In eukaryotes, genomic DNA exists in a highly condensed form by being packaged into chromatin. This consists of 147 bp of DNA wrapped around histone octamers (two each of histones H2A, H2B, H3 and H4) and stabilized by linker histones (H1) and other factors. In its condensed form, chromatin makes DNA inaccessible to cellular processes that use DNA as substrates such as transcription, replication and DNA repair. Post-translational modifications of N-terminal tails of the core histones, notably by acetylation, phosphorylation, ubiquitination, sumoylation and methylation, have been implicated in regulating these cellular processes.
An active current area in cancer therapy is the use of agents that modify chromatin, particularly inhibitors of histone deacetylases (HDACs). By inhibiting deacetylation of histone tails, HDAC inhibitors promote the acetylation of these N-terminal tails, which tends to open up chromatin, making it more accessible to transcription. Consistent with this, it is postulated that one of the main mechanisms for the anticancer effects of HDAC inhibitors is the reactivation of silenced checkpoint or tumor suppressor genes such as p21 or p16 (1
). However, in addition to these effects, a number of investigators have shown that HDAC inhibitors sensitize tumor cells to killing by ionizing radiation both in vitro
and in vivo
). The mechanism for this sensitization is not clear, but it is associated with abrogation of the G2
), diminished DNA repair assayed by loss of phosphorylated H2AX (5
), and hyperacetylation of histone H4 (5
). Paradoxically, a number of recent studies, outlined below, have also demonstrated that mutation, deletion or knockdown of genes involved in acetylation of histone H4 in both mammalian and yeast cells sensitizes to killing by ionizing radiation and/or inhibits the repair of DNA double-strand breaks (DSBs).
In the budding yeast S. cerevisiae
, mutations in histone H4 that prohibit its acetylation and defects in components of the NuA4 histone acetyl transferase (HAT) complex, the HAT that predominantly acetylates specific lysine residues on histone H4, sensitize cells to DSB-producing agents such as ionizing radiation (8
). After the induction of DSBs, HAT complexes are recruited to the site of DSBs, resulting in acetylation of histone H4 flanking the break, later followed by deacetylation of histone H4 after break repair (9
). Studies in mammalian cells have shown that deletion of TRRAP, a core component of a number of HAT complexes, causes histone H4 hypoacetylation, a defect in recruitment of a subset of repair factors to the sites of DSBs, and compromised DSB repair (11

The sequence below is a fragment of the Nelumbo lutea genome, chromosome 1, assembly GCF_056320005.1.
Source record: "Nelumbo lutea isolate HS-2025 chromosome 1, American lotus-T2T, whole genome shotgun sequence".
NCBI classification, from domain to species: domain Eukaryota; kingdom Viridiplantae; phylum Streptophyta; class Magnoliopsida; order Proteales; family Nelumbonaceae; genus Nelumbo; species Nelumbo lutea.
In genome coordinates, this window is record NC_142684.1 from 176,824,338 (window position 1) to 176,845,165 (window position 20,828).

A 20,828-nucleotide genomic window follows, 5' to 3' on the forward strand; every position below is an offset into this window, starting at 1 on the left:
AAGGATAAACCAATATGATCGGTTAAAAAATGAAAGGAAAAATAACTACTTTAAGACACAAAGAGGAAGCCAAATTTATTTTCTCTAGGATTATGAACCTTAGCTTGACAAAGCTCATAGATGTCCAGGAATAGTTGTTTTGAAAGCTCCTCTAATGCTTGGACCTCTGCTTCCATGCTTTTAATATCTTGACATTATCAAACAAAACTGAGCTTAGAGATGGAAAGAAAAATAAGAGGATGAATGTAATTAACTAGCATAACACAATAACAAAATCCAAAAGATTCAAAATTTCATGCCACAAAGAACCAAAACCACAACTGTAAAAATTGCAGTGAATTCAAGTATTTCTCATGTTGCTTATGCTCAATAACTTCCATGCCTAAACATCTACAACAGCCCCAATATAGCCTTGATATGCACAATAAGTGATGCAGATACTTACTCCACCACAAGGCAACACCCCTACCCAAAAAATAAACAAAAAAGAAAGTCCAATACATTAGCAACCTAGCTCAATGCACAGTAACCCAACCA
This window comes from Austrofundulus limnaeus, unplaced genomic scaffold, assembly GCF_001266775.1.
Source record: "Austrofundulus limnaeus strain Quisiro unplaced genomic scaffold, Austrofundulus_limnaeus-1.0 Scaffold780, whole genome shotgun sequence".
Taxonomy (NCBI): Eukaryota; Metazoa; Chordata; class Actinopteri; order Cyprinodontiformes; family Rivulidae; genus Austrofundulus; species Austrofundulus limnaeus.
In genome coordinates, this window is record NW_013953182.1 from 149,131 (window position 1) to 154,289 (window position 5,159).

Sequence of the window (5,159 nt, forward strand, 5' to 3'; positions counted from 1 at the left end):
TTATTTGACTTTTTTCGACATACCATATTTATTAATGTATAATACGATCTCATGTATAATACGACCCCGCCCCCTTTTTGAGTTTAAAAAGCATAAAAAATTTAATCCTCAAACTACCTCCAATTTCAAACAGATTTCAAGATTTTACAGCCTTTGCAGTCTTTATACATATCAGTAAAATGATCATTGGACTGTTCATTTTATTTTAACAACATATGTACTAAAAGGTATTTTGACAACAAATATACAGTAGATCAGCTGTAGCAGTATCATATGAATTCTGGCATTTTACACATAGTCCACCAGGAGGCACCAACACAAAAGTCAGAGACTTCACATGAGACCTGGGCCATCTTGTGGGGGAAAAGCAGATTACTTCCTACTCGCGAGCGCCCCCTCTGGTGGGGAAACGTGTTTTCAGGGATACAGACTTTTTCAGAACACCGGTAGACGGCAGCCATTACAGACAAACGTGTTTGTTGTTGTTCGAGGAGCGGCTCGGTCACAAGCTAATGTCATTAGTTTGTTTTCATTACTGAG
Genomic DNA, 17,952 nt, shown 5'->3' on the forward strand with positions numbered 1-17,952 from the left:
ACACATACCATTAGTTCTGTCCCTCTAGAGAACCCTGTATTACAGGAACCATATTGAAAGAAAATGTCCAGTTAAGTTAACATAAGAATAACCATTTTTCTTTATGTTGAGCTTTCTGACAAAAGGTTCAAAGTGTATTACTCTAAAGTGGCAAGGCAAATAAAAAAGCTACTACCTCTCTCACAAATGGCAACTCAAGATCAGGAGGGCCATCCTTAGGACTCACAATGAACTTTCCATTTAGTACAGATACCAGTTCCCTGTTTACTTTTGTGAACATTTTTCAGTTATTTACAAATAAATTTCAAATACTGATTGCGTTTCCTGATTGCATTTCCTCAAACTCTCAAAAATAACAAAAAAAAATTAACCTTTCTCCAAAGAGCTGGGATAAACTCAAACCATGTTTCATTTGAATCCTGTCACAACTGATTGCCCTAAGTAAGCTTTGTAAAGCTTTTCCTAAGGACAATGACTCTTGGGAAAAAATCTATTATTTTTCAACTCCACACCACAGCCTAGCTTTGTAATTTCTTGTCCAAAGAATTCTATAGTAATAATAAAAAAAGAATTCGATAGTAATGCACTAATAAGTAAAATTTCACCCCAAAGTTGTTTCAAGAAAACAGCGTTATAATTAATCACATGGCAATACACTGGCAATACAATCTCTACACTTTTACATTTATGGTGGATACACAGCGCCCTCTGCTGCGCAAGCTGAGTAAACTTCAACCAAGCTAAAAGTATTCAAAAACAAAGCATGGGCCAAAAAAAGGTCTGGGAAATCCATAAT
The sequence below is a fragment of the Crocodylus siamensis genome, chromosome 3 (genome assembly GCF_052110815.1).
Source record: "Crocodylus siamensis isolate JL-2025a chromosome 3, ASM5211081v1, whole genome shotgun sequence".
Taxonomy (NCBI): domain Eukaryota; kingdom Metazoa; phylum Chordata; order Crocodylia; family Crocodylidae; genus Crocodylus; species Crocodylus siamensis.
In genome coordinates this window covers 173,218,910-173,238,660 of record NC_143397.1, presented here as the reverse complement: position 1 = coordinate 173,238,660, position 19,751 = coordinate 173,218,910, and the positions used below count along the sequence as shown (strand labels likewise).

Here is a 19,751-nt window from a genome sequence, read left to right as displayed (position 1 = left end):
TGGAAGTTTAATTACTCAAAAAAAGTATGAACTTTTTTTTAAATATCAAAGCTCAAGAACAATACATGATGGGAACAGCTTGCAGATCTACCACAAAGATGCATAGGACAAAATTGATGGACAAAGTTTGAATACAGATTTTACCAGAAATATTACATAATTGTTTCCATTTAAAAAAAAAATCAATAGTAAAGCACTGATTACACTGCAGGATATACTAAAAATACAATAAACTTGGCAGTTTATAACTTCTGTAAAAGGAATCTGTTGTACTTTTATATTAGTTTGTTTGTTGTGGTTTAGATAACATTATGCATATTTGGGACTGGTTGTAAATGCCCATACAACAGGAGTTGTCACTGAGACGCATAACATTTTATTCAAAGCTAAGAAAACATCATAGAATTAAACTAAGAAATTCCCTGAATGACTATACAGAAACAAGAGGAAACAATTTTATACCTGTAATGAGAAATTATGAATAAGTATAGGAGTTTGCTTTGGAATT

). These studies suggest that the role of histone H4 acetylation in mediating DNA DSB repair is to relax a normally closed chromatin structure, allowing for the recruitment of DNA repair proteins and DNA damage signaling proteins to the site of DNA damage (13
In view of these studies suggesting that acetylation of histones, particularly histone H4, protects eukaryotic cells from ionizing radiation, we have explored the possibility of sensitizing cells to radiation using HAT inhibitors. We chose to do this with budding yeast for two reasons: first, because there are as yet no available inhibitors of acetylation of all four H4 lysine residues in mammalian cells, and second, because the availability of mutants in various HATs and DNA repair pathways makes yeast a powerful system to interrogate the specificity of any effects. The two chemicals that have been shown to have HAT-inhibitory activities at nontoxic concentrations in yeast are copper sulfate (CuSO4
) and nickel chloride (NiCl2
), both of which cause a decrease in acetylation at all four of the lysine residues on histone H4 (14
). We hypothesized that wild-type yeast cells treated with HAT inhibitors would behave similarly to mutant cells lacking intact histone H4 acetylation machinery. Our data show that inhibition of HATs under conditions that produce hypoacetylation of H4 sensitizes yeast cells to radiation by inhibiting DNA repair by the homologous recombination pathway.